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ISSN:2090-5025
Bioceramics Development and Applications
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Characterization of β-TCP, β-TCMP and BCMP Produced by Hydrolysis

RC Richard1*, J Dai2, MS Sader1, GA Soares1 and RMSM Thiré1

1PEMM/COPPE/UFRJ, Cid. Universitária -Centro de Tecnologia- Bloco F, sala F-210 Ilha do Fundão. MailBox 68505 – Rio de Janeiro, RJ, Zip Code 21941-972 Brazil

2Department of Biomaterials and Biomimetics, NYU College of Dentistry - 345 E. 24th Street, New York, NY 10010, USA

Corresponding Author:
Richard RC
Department of Biomaterials and Biomimetics
NYU College of Dentistry - 345 E. 24th Street
New York, NY 10010, USA
E-mail: [email protected]

Received date: June 08, 2013; Accepted date: July 27, 2013; Published date: August 22, 2013

Citation: Richard RC, Dai J, Sader MS, Soares GA, Thiré RMSM (2013) Characterization of β-TCP, β-TCMP and BCMP Produced by Hydrolysis. Bioceram Dev Appl S1:001. doi:10.4172/2090-5025.S1-001

Copyright: © 2013 Richard RC, et al. This is an open-access article distributed under the terms of the Creative Commons Attribution License, which permits unrestricted use, distribution, and reproduction in any medium, provided the original author and source are credited.

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Abstract

Calcium Deficient Apatites (CDA’s) were prepared by hydrolysis method. The CDA’s were filtered, washed and calcined at 950â�°C for 11h. X-ray diffraction demonstrated that β-TCP was obtained after calcining Mg-free CDA and β-TCMP or BCMP were obtained after calcining Mg-substituted CDAs, depending on the Mg/Ca molar ratio of the CDA. Physicochemical characterization was also performed by FT-IR spectroscopy and inductive coupled plasma. Phenolphthalein test was performed, in order to investigate the presence of calcium oxide according to the French standard NF S 94-066. SEM images assessed the morphology of the compounds. Cell viability assay (MTT), calcium nodule formation and the expression of alkaline phosphatase (ALP), osteocalcin, TGF-β1 and collagen were performed in MC3T3-E1 cell line. β-TCP, β-TCMP and BCMP obtained from hydrolysis method weren’t toxic and promoted cell proliferation, showing potential value in bone tissue engineering.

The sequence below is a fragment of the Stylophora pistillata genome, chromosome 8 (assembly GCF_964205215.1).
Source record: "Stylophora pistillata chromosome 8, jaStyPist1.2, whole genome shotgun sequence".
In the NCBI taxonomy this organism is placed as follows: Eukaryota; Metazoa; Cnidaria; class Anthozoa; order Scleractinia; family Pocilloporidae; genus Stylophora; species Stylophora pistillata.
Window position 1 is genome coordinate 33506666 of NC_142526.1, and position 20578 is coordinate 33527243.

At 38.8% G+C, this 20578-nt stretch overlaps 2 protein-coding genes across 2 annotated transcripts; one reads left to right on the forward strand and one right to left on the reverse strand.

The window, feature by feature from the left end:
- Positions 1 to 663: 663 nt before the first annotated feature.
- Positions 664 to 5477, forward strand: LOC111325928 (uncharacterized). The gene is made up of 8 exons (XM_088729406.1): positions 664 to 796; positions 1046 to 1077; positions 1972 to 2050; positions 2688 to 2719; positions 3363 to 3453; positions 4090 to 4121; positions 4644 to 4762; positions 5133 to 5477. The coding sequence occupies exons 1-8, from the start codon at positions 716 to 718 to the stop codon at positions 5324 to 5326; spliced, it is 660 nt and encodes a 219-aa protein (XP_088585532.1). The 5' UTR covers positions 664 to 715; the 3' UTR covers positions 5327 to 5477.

Keywords

Tricalcium phosphate; Hydrolysis; Cell viability; Nodule formation; Bone markers

Introduction

Commercial synthetic calcium phosphate compounds used as bone graft materials include: Hydroxyapatite (HA); Tricalcium Phosphate (TCP); and Biphasic Calcium Phosphate (BCP) [1]. The last one consists of an intimate mixture of HA and β-TCP in varying HA/β-TCP ratios Mg substituted TCP (β-TCMP or Mg-TCP) as well as Mg-substituted BCP (BCMP or Mg-BCP) has been shown to be biocompatible and promote bone formation [2-5]. Therefore, both materials have potential to be applied as scaffolds for bone repair.

The overall objective of our study is to develop an Mg-substitute TCP and Mg-substitute BCP as potential materials for 3D printing. The specific aim of this work was to obtain TCP, Mg-substitute TCP and Mg-substitute BCP using the hydrolysis processing method and evaluate the toxicity and biocompatibility of these compounds.

Materials and Methods

CDA’s were prepared by hydrolysis of commercial DCPD (dibasic calcium phosphate dehydrate) with or without a Mg source. The CDA’s were filtered, washed and calcined at 950°C during 11h. The powders (green and calcined, with and without Mg) were characterized by: X-ray Diffraction (XRD) (Philips X’Pert X-Ray diffractometer), using a CuKα radiation at 45 KV and 15 mA (2θ:20-40°), to evaluate their crystrallinity and composition; and Fourier-transform infrared spectroscopy (FT-IR) (Nicolet Magna-IR 550 Spectrometer Series II), recorded in the range of 4000-400 cm-1, to identify their absorption bands. The calcined powders were submitted to Inductively Coupled Plasma atomic emission spectroscopy (ICP) (Thermo Jarrell Ash, Trace Scan Advantage), where the specimen and standard solutions were pumped through argon plasma, which was excited by 2 kW/27.12 MHz radio frequency generator, to determine their calcium, phosphorus and magnesium concentrations. Phenolphthalein test was performed according to the French standard NF S 94-066 in order to detect the presence of calcium oxide, which is cytotoxic. The morphology of the green and calcined powders was observed under Scanning Electron Microscope (SEM) (Quanta FEG 250, FEI Company) working at 20 kV.